20728279_1686410811433380_2776422500373341158_nI then looked up and a screaming, angry mob of white supremacists and neo-nazis had totally taken over the park, ringing its edges with their home-made riot gear. Not only was this not comical anymore, it was frightening. Why weren’t police stepping in now? At that point, you knew something bad was about to happen, that people were going to get hurt, that a surge of violent energy had been let loose on our town. Within the hour, three people would be dead, and dozens injured.

Wild West: Shootout on the DTM

Shot-aThe Hook–Early Saturday morning, March 16, at approximately 12:45am, three gunshots rang out on Second Street NW on the Downtown Mall, between the offices of the Hook and the Elks Lodge, leaving two men shot and wounded on the street. According to police, the two men have been identified as Frank D. Brown, 56, of Albemarle County, and Leon T. Brock, 22, of Culpeper County. As of Hook presstime on Tuesday, March 19, both were listed in stable condition at the UVA Medical Center and no charges had been filed. The police officer who has also acknowledged firing his weapon has been placed on administrative leave pending an investigation.

According to a search warrant for Brown filed in Charlottesville Circuit Court,  a witness told police that Brown fired on Brock after Brock and three other men jumped him.

Charlottesville Police Officer Alex Bruner, according to the search warrant, told police on the scene that he had fired his weapon twice. A witness also states that Bruner shouted “Drop the weapon!” before firing.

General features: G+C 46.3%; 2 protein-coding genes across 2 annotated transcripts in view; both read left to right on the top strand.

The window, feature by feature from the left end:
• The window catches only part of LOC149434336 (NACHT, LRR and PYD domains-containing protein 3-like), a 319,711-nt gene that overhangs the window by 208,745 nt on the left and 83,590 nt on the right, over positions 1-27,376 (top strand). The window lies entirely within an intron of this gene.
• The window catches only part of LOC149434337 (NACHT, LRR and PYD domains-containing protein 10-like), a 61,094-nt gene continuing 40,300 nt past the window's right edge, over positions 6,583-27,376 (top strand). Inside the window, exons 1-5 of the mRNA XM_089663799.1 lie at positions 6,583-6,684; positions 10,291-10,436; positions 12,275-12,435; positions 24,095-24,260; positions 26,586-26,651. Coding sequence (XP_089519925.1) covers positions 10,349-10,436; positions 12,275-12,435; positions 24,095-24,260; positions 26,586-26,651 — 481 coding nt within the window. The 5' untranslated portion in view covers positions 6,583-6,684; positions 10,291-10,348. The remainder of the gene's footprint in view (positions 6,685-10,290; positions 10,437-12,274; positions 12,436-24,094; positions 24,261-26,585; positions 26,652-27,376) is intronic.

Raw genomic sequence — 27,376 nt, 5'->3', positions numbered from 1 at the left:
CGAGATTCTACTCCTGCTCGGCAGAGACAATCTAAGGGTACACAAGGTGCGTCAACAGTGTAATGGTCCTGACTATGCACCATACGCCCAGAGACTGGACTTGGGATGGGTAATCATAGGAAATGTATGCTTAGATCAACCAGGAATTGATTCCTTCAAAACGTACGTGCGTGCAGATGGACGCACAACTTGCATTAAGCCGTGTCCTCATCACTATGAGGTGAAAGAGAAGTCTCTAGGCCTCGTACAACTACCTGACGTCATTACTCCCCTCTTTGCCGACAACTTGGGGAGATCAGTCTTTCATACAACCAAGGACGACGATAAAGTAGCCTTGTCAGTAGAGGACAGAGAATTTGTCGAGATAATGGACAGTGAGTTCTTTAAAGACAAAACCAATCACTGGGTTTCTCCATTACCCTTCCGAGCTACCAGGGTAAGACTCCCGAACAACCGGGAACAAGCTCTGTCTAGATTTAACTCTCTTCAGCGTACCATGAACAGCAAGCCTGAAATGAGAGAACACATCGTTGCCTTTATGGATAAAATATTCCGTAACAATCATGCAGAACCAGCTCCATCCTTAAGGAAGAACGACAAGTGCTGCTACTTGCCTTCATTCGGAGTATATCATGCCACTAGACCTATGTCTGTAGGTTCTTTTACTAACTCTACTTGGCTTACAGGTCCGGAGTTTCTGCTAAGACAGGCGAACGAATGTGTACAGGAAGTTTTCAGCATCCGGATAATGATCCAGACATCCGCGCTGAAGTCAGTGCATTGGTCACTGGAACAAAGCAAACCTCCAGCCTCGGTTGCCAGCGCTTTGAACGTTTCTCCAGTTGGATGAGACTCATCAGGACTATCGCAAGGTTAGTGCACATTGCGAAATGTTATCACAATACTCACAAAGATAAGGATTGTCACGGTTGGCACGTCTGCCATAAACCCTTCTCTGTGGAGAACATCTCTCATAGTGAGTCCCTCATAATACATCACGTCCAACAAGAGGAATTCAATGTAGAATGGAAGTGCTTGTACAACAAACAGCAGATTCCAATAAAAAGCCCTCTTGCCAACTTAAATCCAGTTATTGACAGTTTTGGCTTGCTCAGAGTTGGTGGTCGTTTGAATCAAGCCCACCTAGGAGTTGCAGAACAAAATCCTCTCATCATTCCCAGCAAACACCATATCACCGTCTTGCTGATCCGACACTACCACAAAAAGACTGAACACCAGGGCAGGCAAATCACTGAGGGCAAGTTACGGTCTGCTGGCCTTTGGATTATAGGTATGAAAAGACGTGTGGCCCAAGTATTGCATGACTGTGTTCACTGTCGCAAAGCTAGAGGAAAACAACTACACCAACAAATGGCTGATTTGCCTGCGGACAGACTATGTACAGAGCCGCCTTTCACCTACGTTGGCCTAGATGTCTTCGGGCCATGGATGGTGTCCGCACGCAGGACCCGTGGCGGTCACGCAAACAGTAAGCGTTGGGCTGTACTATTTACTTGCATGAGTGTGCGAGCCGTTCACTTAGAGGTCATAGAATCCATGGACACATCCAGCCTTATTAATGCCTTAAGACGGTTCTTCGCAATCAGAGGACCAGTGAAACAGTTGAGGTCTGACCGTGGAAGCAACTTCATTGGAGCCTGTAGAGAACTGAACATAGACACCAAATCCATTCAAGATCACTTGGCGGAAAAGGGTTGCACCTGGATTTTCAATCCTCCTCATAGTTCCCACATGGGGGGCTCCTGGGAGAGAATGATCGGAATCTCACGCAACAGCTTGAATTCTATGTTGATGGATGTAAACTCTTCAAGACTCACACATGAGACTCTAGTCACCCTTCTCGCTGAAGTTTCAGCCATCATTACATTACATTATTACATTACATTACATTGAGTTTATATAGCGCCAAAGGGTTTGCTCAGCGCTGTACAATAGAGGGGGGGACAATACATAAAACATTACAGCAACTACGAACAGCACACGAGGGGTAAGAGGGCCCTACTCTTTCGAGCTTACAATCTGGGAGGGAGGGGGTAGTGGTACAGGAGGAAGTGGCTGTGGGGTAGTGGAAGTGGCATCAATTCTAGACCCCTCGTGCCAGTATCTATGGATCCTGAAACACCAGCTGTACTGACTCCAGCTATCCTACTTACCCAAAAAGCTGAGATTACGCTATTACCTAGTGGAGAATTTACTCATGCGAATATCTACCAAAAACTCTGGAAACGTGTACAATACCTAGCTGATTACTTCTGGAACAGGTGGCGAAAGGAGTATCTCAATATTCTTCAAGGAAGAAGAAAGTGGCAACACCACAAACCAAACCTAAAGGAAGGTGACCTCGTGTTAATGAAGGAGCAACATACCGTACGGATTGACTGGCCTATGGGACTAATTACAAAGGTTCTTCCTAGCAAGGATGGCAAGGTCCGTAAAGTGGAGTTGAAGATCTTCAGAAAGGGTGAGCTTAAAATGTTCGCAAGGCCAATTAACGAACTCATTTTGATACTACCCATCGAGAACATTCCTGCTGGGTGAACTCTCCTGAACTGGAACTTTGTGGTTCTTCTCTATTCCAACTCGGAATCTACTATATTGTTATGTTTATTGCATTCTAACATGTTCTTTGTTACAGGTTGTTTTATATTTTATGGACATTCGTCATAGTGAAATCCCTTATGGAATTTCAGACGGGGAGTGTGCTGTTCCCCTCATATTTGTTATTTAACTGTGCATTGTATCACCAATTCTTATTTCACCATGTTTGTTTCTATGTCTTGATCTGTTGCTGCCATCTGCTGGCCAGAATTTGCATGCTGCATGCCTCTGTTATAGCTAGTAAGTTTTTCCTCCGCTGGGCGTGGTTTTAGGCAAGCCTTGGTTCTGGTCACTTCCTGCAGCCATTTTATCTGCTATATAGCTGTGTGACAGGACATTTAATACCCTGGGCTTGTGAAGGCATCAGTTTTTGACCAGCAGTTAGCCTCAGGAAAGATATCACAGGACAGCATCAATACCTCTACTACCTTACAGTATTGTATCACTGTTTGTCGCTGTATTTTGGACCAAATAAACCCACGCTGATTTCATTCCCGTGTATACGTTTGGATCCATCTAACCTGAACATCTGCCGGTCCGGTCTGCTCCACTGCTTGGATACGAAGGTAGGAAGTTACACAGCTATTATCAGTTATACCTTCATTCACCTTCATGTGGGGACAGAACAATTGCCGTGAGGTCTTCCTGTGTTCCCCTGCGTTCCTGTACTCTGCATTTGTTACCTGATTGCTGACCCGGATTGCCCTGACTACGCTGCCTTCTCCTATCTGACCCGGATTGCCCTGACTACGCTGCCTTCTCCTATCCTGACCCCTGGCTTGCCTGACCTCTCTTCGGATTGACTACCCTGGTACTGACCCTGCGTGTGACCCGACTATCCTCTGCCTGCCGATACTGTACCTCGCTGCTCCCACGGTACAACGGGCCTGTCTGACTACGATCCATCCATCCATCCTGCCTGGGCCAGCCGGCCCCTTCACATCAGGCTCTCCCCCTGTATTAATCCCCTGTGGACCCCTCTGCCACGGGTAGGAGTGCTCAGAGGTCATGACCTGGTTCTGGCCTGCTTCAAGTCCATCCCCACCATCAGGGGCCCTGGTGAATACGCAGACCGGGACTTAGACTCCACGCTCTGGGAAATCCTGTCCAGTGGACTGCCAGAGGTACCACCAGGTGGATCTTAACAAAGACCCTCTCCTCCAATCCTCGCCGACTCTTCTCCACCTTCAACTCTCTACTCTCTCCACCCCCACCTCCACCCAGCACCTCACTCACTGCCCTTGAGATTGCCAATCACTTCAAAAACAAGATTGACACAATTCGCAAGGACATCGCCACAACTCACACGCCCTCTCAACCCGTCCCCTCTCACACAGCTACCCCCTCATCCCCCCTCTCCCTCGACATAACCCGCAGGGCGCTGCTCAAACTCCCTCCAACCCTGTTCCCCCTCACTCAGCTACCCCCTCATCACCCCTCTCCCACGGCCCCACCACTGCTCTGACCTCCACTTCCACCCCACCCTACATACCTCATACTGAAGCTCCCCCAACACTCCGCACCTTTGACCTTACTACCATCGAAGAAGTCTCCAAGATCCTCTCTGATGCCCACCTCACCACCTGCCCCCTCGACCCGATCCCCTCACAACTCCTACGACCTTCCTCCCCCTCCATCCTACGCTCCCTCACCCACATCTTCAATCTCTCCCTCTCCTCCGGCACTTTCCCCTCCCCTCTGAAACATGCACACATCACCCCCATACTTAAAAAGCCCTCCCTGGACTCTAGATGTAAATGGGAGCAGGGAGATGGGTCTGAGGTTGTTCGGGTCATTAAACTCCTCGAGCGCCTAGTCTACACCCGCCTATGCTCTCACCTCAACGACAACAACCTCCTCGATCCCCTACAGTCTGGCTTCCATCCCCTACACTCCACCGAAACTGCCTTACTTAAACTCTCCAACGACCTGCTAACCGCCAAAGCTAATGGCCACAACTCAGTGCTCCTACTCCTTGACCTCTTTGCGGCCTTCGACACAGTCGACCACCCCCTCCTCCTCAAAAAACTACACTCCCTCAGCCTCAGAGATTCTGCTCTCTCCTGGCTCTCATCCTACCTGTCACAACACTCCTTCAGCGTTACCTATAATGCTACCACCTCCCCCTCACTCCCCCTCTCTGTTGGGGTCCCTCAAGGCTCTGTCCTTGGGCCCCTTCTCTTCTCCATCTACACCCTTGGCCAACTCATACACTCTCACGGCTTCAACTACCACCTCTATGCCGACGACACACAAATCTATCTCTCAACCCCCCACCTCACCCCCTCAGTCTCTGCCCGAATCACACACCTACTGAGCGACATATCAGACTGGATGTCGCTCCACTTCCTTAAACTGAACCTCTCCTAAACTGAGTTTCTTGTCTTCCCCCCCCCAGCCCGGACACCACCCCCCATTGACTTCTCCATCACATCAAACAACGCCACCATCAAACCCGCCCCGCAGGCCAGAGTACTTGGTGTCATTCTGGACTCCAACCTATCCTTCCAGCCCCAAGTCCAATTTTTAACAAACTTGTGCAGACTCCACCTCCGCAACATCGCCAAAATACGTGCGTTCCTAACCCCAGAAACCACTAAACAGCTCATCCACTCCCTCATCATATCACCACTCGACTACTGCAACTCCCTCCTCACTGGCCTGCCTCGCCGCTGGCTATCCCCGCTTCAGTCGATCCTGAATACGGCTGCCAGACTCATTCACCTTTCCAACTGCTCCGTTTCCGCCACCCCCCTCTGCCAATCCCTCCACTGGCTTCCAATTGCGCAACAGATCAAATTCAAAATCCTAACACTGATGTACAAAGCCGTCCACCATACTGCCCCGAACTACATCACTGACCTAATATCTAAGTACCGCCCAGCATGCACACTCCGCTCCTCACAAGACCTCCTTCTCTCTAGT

The late night gun battle– witnessed by a Hook reporter– happened in the blink of an eye, but the repercussions of the violence continue to reverberate across the Downtown community. READ MORE

Ambassadors or bouncers?

DTM business owners and patrons have apparently been giving City Council an earful about rude or aggressive behavior from some folks on the DTM, and so council has decided to spend $80,000 to hire four “Downtown Mall ambassadors.” Councilor have been quick to say its not a “crack down” on the homeless, though much of the “problem behavior” likely comes from that population, but instead a way to make people feel welcome on the Mall. Ambassadors, they say, will “assist tourists, provide extra maintenance, build relationships with business owners, and help direct the homeless to appropriate service providers, among other things,” says the DP.  Hmmm…still unclear exactly how they will prevent bad behavior, not just from the homeless, but from folks pouring out of bars and shows late at night. This could be something to watch. And that’s what council has decided to do: fund the program for a year and see what happens. Photo by daquella manera

City pulls chairs out from under homeless

Five benches around the Central Place fountain were removed because of “behavior problems” from some of those who have been using them, the Newsplex reports. But one homeless man makes a good point: “I understand there’s some noise, but the thing is, you don’t have to take the chairs out for that; pinpoint the ones who are making the noise and deal with them that way.” The City says some business owners complained.

New fire truck can navigate the Mall

If there’s a fire emergency on the Downtown Mall, don’t be surprised if you see an odd little fire truck arrive on the scene. The Charlottesville Fire Department just bought a funky new Emergency Response Vehicle (ERV).

According to fire chief Charles L. Werner, it’ll be used to get to people on hiking or biking trails, on the Downtown Mall during crowed events, and at UVA football games.

The two-seater carries a fire extinguisher, first aid kit, an automatic external defibrillator (AED), berating equipment, and can ever flow some water and putting out some firefighting foam.